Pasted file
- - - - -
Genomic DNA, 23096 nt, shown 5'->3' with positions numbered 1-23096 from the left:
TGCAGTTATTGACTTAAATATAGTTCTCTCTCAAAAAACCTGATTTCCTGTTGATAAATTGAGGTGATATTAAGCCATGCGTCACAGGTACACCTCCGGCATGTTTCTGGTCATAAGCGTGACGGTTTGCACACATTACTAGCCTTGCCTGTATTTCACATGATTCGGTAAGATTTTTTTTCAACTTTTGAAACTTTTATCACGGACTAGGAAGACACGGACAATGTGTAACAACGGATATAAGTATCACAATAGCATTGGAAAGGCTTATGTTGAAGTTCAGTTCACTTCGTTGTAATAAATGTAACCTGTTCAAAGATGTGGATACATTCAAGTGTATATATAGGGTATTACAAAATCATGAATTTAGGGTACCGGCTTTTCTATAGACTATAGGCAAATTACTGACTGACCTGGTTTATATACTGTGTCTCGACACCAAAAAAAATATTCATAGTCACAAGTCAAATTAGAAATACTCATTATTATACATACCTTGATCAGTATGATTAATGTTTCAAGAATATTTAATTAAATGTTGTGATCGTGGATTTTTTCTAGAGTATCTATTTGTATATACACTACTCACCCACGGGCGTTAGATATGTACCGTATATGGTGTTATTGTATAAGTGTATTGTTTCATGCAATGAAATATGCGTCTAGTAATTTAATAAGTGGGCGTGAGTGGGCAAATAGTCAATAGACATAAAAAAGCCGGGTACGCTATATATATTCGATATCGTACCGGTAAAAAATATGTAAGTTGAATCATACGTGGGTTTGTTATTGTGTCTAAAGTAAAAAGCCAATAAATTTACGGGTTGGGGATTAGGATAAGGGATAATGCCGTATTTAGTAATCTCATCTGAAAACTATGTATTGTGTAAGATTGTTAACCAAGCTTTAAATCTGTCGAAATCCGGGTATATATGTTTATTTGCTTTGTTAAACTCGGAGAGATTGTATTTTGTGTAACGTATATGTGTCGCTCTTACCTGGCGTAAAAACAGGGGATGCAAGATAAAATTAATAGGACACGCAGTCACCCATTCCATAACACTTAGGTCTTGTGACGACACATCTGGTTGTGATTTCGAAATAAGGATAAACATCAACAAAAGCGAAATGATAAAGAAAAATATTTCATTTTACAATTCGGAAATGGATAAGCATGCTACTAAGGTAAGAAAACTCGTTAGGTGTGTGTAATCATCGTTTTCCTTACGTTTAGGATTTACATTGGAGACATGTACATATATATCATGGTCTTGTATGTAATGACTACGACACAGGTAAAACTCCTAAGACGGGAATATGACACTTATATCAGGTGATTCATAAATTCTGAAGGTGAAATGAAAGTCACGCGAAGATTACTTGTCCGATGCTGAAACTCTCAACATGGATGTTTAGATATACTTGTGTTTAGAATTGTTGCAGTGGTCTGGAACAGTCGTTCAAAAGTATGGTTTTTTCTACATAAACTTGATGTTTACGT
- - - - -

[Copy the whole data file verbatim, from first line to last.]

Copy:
Genomic DNA, 23096 nt, shown 5'->3' with positions numbered 1-23096 from the left:
TGCAGTTATTGACTTAAATATAGTTCTCTCTCAAAAAACCTGATTTCCTGTTGATAAATTGAGGTGATATTAAGCCATGCGTCACAGGTACACCTCCGGCATGTTTCTGGTCATAAGCGTGACGGTTTGCACACATTACTAGCCTTGCCTGTATTTCACATGATTCGGTAAGATTTTTTTTCAACTTTTGAAACTTTTATCACGGACTAGGAAGACACGGACAATGTGTAACAACGGATATAAGTATCACAATAGCATTGGAAAGGCTTATGTTGAAGTTCAGTTCACTTCGTTGTAATAAATGTAACCTGTTCAAAGATGTGGATACATTCAAGTGTATATATAGGGTATTACAAAATCATGAATTTAGGGTACCGGCTTTTCTATAGACTATAGGCAAATTACTGACTGACCTGGTTTATATACTGTGTCTCGACACCAAAAAAAATATTCATAGTCACAAGTCAAATTAGAAATACTCATTATTATACATACCTTGATCAGTATGATTAATGTTTCAAGAATATTTAATTAAATGTTGTGATCGTGGATTTTTTCTAGAGTATCTATTTGTATATACACTACTCACCCACGGGCGTTAGATATGTACCGTATATGGTGTTATTGTATAAGTGTATTGTTTCATGCAATGAAATATGCGTCTAGTAATTTAATAAGTGGGCGTGAGTGGGCAAATAGTCAATAGACATAAAAAAGCCGGGTACGCTATATATATTCGATATCGTACCGGTAAAAAATATGTAAGTTGAATCATACGTGGGTTTGTTATTGTGTCTAAAGTAAAAAGCCAATAAATTTACGGGTTGGGGATTAGGATAAGGGATAATGCCGTATTTAGTAATCTCATCTGAAAACTATGTATTGTGTAAGATTGTTAACCAAGCTTTAAATCTGTCGAAATCCGGGTATATATGTTTATTTGCTTTGTTAAACTCGGAGAGATTGTATTTTGTGTAACGTATATGTGTCGCTCTTACCTGGCGTAAAAACAGGGGATGCAAGATAAAATTAATAGGACACGCAGTCACCCATTCCATAACACTTAGGTCTTGTGACGACACATCTGGTTGTGATTTCGAAATAAGGATAAACATCAACAAAAGCGAAATGATAAAGAAAAATATTTCATTTTACAATTCGGAAATGGATAAGCATGCTACTAAGGTAAGAAAACTCGTTAGGTGTGTGTAATCATCGTTTTCCTTACGTTTAGGATTTACATTGGAGACATGTACATATATATCATGGTCTTGTATGTAATGACTACGACACAGGTAAAACTCCTAAGACGGGAATATGACACTTATATCAGGTGATTCATAAATTCTGAAGGTGAAATGAAAGTCACGCGAAGATTACTTGTCCGATGCTGAAACTCTCAACATGGATGTTTAGATATACTTGTGTTTAGAATTGTTGCAGTGGTCTGGAACAGTCGTTCAAAAGTATGGTTTTTTCTACATAAACTTGATGTTTACGT